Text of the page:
The other song I would have liked to see a little of, at least, is the title song.  It's just so deliciously menacing, the movie does not seem quite the same without it.  Burton could have just had the singing over the beginning credits -- there didn't need to be an actual chorus standing and singing.  For such an artistic man, it seems like a failure of creativity.

2.  Songs That the Movie Was Right to Cut.  "Kiss Me" is as complex and layered as any of the Sweeney Todd songs, and boy was Burton right to cut it.  First, the scenario -- Anthony and Johanna sneaking around behind Judge Turpin's back -- seems like something out of a sitcom, directly at odds with the musical's dark tone.  Second, it makes Johanna seem like a ninny, which undercuts the bittersweetness of moments where Anthony or Sweeney pine for her.  Then again, maybe that was the point.

I am also glad that Burton substantially reduced the Beggar Woman's role, because I think if it were larger, it would be much easier to spot the twist.  At the same time, the movie loses the darkly comic situation where his wife is the very first person to greet Sweeney Todd in London, yet he doesn't recognize her because he is so wrapped up in the Victorian purity image of her.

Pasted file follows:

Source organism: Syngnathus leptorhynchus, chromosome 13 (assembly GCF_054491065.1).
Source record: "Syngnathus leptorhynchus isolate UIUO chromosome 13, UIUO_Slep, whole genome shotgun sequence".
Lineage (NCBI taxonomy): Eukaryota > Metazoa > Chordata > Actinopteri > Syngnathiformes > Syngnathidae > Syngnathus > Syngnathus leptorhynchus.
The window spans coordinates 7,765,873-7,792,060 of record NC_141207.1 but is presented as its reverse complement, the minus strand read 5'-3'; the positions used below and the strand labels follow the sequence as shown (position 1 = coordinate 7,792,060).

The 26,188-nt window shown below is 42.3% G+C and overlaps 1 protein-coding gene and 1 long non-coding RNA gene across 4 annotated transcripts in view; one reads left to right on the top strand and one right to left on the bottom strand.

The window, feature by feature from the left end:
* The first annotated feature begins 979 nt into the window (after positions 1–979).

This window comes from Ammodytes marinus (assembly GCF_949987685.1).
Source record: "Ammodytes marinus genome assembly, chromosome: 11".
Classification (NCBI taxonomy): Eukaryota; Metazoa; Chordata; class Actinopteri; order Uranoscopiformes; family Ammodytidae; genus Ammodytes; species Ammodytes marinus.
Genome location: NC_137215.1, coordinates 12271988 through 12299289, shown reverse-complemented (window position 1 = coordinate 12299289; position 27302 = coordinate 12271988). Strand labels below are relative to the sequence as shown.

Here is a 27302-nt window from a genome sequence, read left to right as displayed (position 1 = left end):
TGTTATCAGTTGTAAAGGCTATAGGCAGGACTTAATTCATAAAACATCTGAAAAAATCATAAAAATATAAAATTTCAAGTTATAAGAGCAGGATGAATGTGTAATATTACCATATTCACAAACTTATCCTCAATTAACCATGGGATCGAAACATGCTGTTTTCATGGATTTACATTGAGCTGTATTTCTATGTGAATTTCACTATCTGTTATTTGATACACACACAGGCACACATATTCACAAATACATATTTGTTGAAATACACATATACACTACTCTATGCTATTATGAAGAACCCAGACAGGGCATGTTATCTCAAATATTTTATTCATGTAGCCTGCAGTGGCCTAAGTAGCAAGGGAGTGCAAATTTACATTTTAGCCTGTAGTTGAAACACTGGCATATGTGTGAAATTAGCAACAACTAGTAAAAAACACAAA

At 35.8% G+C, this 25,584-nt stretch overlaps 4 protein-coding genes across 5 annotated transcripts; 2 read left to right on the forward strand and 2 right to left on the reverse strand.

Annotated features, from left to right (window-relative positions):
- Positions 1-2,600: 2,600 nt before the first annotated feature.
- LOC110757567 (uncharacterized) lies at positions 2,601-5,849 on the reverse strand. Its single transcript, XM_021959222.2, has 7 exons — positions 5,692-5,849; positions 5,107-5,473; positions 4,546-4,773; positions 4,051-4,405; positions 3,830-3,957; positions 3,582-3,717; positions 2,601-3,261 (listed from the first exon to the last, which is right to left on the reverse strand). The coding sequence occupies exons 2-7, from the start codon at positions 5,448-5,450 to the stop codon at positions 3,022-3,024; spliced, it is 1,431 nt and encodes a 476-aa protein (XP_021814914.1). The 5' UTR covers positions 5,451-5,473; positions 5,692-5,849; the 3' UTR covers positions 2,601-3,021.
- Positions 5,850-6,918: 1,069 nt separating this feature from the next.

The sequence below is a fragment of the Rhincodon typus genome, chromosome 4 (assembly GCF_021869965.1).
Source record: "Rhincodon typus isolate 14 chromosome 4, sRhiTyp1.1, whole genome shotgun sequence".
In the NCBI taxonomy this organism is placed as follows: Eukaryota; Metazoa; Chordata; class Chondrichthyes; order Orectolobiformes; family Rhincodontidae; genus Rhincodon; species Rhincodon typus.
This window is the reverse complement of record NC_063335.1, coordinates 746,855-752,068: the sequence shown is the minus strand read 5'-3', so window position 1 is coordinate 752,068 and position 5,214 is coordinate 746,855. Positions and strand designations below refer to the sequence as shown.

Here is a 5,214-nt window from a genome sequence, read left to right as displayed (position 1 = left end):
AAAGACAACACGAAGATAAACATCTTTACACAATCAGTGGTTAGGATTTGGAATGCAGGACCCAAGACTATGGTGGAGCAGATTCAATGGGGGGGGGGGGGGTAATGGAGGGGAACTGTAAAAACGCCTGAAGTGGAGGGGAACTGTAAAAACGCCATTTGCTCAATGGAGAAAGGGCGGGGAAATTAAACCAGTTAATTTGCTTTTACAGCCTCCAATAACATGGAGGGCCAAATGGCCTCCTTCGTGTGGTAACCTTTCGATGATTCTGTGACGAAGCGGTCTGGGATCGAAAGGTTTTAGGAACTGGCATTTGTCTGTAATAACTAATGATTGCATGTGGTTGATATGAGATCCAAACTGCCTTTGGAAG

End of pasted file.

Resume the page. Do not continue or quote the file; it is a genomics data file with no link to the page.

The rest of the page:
Another song I wouldn't have minded axing is "By the Sea," which sounds like it belongs in a '60s B-movie starring Frankie Avalon.  But at least it doesn't turn Mrs. Lovett into an unlikeable ninny.

3.  Songs That Sound Better in the Stage Version.  It would be tempting to say "all of them," but that's not necessarily the case.  I actually think that Johnny Depp sounds just as good singing "No Place Like London" as George Hearn (in his own way, of course), and that Ed Sanders doesn't sound much worse singing "Not While I'm Around" than his older counterparts.  However, it is only through listening to the stage versions that I noticed the particular beauty of certain songs.